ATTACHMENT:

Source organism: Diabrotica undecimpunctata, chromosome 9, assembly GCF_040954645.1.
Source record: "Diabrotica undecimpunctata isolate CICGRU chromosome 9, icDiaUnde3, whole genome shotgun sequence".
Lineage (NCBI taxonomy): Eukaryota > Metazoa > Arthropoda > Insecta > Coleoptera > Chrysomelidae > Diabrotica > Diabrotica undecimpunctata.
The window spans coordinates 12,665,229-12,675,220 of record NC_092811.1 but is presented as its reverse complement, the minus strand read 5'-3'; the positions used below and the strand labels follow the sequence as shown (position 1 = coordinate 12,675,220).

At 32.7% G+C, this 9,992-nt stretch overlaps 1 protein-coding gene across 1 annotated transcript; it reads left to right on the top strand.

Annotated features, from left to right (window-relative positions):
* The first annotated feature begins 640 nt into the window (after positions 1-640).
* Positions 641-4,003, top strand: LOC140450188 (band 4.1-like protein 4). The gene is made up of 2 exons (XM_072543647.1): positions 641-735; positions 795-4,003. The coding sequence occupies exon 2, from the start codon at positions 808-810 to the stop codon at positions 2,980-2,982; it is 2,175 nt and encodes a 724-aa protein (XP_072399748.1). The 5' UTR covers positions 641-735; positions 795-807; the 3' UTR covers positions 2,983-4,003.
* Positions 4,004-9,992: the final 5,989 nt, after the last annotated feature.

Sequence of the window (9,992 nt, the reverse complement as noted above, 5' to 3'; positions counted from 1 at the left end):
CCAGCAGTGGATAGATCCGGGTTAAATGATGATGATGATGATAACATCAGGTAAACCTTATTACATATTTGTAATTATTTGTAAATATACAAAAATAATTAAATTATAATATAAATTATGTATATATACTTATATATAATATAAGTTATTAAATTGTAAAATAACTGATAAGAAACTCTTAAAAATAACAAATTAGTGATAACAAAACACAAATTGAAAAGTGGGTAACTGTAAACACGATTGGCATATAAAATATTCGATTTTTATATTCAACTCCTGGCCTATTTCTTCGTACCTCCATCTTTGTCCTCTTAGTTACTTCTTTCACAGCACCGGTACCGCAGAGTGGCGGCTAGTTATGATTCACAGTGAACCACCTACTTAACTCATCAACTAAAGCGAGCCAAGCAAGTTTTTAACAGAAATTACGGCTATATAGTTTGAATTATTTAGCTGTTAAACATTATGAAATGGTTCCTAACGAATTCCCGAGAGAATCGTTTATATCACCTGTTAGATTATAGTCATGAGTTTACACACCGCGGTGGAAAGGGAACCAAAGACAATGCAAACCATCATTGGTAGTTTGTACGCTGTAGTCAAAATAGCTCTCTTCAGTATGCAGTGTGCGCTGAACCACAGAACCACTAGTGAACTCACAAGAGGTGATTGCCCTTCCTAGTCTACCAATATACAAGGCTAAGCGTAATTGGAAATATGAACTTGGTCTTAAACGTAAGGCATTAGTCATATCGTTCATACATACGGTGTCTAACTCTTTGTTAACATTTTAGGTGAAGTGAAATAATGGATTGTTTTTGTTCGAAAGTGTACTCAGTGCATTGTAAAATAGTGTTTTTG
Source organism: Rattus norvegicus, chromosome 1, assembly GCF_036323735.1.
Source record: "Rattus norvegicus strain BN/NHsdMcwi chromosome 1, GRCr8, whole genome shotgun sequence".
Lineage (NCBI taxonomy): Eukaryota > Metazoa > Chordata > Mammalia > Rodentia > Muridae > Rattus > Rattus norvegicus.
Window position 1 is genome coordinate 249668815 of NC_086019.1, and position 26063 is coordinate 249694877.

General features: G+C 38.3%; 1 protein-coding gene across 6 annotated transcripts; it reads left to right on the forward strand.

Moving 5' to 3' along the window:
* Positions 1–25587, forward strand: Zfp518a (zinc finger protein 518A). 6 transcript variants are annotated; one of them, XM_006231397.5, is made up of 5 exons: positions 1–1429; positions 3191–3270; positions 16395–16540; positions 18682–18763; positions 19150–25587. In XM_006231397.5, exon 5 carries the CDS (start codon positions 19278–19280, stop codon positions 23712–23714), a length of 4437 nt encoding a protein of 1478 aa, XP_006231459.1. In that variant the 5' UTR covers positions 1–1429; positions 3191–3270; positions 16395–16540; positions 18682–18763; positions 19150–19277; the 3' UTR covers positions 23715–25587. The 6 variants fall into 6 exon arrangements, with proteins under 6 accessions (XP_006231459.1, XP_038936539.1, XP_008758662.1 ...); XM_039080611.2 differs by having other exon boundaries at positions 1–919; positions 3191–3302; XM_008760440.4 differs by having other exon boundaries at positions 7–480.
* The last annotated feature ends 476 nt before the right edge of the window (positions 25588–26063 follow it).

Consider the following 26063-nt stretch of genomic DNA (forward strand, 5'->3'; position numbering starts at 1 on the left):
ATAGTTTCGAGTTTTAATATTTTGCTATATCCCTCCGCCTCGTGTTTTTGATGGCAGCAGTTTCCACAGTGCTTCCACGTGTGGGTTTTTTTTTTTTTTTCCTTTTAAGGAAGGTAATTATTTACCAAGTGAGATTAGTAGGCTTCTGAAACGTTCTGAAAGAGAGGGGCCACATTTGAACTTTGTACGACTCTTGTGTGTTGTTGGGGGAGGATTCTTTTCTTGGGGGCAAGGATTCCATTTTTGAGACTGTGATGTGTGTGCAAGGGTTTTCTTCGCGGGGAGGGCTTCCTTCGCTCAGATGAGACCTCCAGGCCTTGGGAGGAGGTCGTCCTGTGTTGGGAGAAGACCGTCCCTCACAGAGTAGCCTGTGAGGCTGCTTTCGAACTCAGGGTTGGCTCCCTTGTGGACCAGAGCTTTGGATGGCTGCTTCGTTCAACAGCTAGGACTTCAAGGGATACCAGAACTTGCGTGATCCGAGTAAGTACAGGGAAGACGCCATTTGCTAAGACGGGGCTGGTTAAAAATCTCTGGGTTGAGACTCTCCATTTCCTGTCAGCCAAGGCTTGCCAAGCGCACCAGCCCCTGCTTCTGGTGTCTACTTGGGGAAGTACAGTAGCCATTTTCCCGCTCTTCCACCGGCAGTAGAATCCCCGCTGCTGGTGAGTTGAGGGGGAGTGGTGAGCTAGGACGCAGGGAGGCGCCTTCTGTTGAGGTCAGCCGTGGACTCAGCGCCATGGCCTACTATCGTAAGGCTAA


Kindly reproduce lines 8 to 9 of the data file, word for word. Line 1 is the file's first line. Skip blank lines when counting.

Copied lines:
* Positions 641-4,003, top strand: LOC140450188 (band 4.1-like protein 4). The gene is made up of 2 exons (XM_072543647.1): positions 641-735; positions 795-4,003. The coding sequence occupies exon 2, from the start codon at positions 808-810 to the stop codon at positions 2,980-2,982; it is 2,175 nt and encodes a 724-aa protein (XP_072399748.1). The 5' UTR covers positions 641-735; positions 795-807; the 3' UTR covers positions 2,983-4,003.
* Positions 4,004-9,992: the final 5,989 nt, after the last annotated feature.